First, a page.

How to Win More Sales by Running a Proper a Win / Loss Analysis

April 4, 2016

As a sales leader, it’s important to reflect on the wins and the losses. It’s fun to rehash victory stories and overcoming resistance to win a new customer logo. And while it can sometimes be discouraging to rehash a loss – especially if it’s fresh and still hurts – there’s a lot that can be learned from understanding why the deal went south. This is why running a regular win/loss can truly be a “win-win” for your sales team.

The benefits of these win/loss reviews are more powerful than they may appear. For customer wins, you understand the value the customer saw, the red flags you overcame, the relationships you built, and so on. And for losses, you can take a deeper look at objections and where they went wrong, relationships that perhaps weren’t strong enough, competitor’s value, and etc. And because you’ll run them in cooperation with your sales team, it’s the ultimate way to build buy-in on executing new sales strategies so you can put more deals up in the win column.

But the true value of win/loss reviews and deep analysis isn’t only understanding the sales process and what went right or wrong. There’s also value in that you’ll better understand the buying process and putting yourself in your customer’s shoes to grasp all of their interactions with your company and team. This “buyer centric” approach of evaluating the buying process from a recent set of wins and losses via a workshop discussion can prove to be incredibly valuable.

The Buyer Centric Win/Loss Approach

Preparing for the Meeting

Here’s a detailed look at the process that your team can essentially copy and paste into your own buyer centric win/loss analysis:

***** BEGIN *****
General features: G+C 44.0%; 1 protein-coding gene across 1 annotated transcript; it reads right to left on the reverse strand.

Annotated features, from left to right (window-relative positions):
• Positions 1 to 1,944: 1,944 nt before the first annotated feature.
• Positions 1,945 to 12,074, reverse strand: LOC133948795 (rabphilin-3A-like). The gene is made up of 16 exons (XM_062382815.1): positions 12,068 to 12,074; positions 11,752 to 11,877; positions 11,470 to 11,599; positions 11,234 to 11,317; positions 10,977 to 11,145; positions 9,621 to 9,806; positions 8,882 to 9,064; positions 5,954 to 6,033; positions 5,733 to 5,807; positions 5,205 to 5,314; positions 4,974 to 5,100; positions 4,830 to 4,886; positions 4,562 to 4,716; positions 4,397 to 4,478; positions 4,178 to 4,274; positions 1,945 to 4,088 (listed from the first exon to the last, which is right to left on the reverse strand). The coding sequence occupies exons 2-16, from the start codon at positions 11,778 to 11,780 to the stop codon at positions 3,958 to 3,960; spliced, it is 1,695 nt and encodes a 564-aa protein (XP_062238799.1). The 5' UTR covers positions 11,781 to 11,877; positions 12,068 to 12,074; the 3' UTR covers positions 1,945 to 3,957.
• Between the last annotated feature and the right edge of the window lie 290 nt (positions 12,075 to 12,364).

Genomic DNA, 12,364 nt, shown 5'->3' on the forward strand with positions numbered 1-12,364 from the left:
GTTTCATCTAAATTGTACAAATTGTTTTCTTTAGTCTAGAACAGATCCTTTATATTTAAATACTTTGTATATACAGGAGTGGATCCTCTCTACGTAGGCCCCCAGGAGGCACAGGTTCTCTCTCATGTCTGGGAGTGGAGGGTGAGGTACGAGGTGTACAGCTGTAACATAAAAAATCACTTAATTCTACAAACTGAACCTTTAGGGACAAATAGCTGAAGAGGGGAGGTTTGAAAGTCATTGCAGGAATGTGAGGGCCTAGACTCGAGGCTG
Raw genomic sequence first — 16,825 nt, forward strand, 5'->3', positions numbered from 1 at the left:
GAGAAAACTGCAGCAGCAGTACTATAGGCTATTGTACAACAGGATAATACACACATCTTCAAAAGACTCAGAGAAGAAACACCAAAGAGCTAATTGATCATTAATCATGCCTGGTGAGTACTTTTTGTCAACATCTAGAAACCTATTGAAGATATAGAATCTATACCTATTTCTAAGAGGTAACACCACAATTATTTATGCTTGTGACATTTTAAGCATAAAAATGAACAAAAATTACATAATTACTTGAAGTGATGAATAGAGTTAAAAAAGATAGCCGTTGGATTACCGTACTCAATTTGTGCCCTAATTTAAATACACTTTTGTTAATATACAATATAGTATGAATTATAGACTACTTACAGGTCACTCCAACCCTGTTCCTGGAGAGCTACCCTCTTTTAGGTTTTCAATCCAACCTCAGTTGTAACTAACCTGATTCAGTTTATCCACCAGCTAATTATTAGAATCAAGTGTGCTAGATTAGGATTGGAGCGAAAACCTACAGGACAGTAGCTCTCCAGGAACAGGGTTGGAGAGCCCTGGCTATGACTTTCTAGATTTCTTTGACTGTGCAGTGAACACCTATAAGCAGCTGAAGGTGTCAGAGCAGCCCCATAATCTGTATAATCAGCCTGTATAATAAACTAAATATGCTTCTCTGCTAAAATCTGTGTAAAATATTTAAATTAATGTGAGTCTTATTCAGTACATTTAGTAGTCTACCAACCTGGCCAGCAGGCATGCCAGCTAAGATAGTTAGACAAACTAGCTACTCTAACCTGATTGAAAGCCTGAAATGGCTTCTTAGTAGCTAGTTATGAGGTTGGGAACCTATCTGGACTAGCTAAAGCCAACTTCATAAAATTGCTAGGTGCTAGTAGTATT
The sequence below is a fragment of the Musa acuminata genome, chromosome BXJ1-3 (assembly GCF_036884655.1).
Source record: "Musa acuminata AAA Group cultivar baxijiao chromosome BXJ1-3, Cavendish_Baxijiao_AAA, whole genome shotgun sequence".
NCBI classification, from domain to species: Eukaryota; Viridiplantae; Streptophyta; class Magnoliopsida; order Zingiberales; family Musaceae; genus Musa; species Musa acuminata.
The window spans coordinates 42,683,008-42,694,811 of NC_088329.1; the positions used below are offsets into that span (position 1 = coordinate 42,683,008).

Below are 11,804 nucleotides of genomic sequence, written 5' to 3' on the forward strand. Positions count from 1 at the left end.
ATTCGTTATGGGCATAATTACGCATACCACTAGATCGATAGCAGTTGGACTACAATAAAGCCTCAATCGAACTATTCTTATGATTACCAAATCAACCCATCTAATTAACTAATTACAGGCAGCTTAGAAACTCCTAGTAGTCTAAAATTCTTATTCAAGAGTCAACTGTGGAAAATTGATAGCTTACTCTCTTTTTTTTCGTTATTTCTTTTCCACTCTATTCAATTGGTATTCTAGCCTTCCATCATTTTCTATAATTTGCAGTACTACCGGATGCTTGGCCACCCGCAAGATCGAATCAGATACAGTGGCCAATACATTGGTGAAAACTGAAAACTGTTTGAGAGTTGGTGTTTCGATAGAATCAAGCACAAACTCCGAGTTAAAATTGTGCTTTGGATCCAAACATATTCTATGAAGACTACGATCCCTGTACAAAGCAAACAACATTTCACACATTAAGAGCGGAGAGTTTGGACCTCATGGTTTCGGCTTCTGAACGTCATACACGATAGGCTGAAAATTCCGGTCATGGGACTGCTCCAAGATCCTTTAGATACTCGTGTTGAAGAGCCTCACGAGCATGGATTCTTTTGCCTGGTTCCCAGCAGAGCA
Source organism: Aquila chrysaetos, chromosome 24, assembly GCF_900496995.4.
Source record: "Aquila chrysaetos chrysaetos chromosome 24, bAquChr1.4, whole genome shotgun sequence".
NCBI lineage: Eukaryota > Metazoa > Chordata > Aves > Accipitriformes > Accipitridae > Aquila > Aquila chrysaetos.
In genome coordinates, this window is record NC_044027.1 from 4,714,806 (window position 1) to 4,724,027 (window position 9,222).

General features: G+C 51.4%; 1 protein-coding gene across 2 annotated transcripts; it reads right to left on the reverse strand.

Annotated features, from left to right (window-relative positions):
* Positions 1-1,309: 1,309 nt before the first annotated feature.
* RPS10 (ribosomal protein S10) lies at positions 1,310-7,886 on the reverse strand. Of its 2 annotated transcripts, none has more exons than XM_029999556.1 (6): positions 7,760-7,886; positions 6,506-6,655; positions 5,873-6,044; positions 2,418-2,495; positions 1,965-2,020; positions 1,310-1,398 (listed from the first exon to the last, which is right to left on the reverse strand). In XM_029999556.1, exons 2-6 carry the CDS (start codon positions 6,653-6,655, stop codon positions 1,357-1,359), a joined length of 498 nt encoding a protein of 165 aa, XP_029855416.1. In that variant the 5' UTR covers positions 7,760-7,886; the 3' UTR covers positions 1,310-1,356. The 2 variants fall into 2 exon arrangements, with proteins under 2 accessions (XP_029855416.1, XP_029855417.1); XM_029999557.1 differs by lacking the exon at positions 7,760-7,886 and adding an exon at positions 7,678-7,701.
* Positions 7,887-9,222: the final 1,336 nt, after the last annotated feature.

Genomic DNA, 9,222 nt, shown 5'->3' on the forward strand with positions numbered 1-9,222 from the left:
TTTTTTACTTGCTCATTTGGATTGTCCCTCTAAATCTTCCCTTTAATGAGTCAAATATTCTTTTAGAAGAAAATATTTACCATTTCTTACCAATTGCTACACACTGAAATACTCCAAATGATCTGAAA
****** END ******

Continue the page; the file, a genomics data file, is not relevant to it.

• Schedule a 90-min meeting with a group of your sales team to perform a “win / loss analysis”.
  • Ask each salesperson to come to the meeting with 3 recent wins, and 3 recent losses.
  • At the start of the meeting, explain the purpose, which is to help everyone understand why we win and why we lose so everyone can get better together (together is the key word – this shouldn’t feel like a threatening meeting).
  • Stress that although we all love talking about our wins, it’s important to talk about losses so we can learn what happened and come up with ways to win more in the future. It’s important for your team to know this is a safe environment to objectively discuss the losses – not a meeting to criticize. It’s key that you let the salesperson who worked the deal do most of the talking on the losses – it should NOT be the sales leader explaining what they did wrong.

Reviewing the Wins

Go around the table with each rep one-by-one. First each rep should cover their 3 recent wins. Ask them these questions:

  • Where did this lead come from?
  • Why did they buy? What was going on in the business to motivate them to make an investment? Note: Coach people away from why they bought from YOU, and towards what business problem the client was trying to solve and realized they needed to address.
  • Who was involved in the decision that we spoke with? Who was involved in the decision that we didn’t speak with?